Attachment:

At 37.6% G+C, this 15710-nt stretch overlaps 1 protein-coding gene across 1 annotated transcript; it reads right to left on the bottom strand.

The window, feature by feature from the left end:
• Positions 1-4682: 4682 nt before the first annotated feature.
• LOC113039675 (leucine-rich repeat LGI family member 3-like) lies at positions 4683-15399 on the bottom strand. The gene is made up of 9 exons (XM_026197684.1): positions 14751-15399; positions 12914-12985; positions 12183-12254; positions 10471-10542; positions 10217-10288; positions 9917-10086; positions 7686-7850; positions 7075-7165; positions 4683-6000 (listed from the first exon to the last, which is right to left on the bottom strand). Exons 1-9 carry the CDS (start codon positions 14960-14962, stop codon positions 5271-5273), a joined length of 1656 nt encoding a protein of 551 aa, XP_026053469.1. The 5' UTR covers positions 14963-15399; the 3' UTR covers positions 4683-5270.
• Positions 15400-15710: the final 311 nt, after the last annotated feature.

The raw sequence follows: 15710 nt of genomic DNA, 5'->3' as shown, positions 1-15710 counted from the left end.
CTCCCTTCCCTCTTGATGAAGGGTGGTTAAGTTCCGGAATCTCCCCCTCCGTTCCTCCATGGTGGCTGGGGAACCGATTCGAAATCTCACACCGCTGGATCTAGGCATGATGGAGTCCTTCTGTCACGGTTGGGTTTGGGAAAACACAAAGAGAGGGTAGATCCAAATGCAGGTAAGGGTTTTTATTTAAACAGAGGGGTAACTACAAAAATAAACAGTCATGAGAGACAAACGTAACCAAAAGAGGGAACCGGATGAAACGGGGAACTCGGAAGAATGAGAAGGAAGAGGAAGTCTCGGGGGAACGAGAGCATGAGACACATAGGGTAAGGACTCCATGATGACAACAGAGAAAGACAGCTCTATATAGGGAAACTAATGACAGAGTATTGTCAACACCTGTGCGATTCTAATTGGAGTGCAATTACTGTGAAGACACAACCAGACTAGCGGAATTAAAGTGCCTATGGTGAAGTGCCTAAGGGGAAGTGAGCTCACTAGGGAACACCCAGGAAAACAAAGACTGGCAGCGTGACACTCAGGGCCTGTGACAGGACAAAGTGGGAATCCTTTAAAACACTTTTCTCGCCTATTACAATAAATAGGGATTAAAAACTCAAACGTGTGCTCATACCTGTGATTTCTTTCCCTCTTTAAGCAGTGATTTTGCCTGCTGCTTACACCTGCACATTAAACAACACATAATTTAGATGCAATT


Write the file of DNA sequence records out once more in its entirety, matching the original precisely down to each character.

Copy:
At 37.6% G+C, this 15710-nt stretch overlaps 1 protein-coding gene across 1 annotated transcript; it reads right to left on the bottom strand.

The window, feature by feature from the left end:
• Positions 1-4682: 4682 nt before the first annotated feature.
• LOC113039675 (leucine-rich repeat LGI family member 3-like) lies at positions 4683-15399 on the bottom strand. The gene is made up of 9 exons (XM_026197684.1): positions 14751-15399; positions 12914-12985; positions 12183-12254; positions 10471-10542; positions 10217-10288; positions 9917-10086; positions 7686-7850; positions 7075-7165; positions 4683-6000 (listed from the first exon to the last, which is right to left on the bottom strand). Exons 1-9 carry the CDS (start codon positions 14960-14962, stop codon positions 5271-5273), a joined length of 1656 nt encoding a protein of 551 aa, XP_026053469.1. The 5' UTR covers positions 14963-15399; the 3' UTR covers positions 4683-5270.
• Positions 15400-15710: the final 311 nt, after the last annotated feature.

The raw sequence follows: 15710 nt of genomic DNA, 5'->3' as shown, positions 1-15710 counted from the left end.
CTCCCTTCCCTCTTGATGAAGGGTGGTTAAGTTCCGGAATCTCCCCCTCCGTTCCTCCATGGTGGCTGGGGAACCGATTCGAAATCTCACACCGCTGGATCTAGGCATGATGGAGTCCTTCTGTCACGGTTGGGTTTGGGAAAACACAAAGAGAGGGTAGATCCAAATGCAGGTAAGGGTTTTTATTTAAACAGAGGGGTAACTACAAAAATAAACAGTCATGAGAGACAAACGTAACCAAAAGAGGGAACCGGATGAAACGGGGAACTCGGAAGAATGAGAAGGAAGAGGAAGTCTCGGGGGAACGAGAGCATGAGACACATAGGGTAAGGACTCCATGATGACAACAGAGAAAGACAGCTCTATATAGGGAAACTAATGACAGAGTATTGTCAACACCTGTGCGATTCTAATTGGAGTGCAATTACTGTGAAGACACAACCAGACTAGCGGAATTAAAGTGCCTATGGTGAAGTGCCTAAGGGGAAGTGAGCTCACTAGGGAACACCCAGGAAAACAAAGACTGGCAGCGTGACACTCAGGGCCTGTGACAGGACAAAGTGGGAATCCTTTAAAACACTTTTCTCGCCTATTACAATAAATAGGGATTAAAAACTCAAACGTGTGCTCATACCTGTGATTTCTTTCCCTCTTTAAGCAGTGATTTTGCCTGCTGCTTACACCTGCACATTAAACAACACATAATTTAGATGCAATT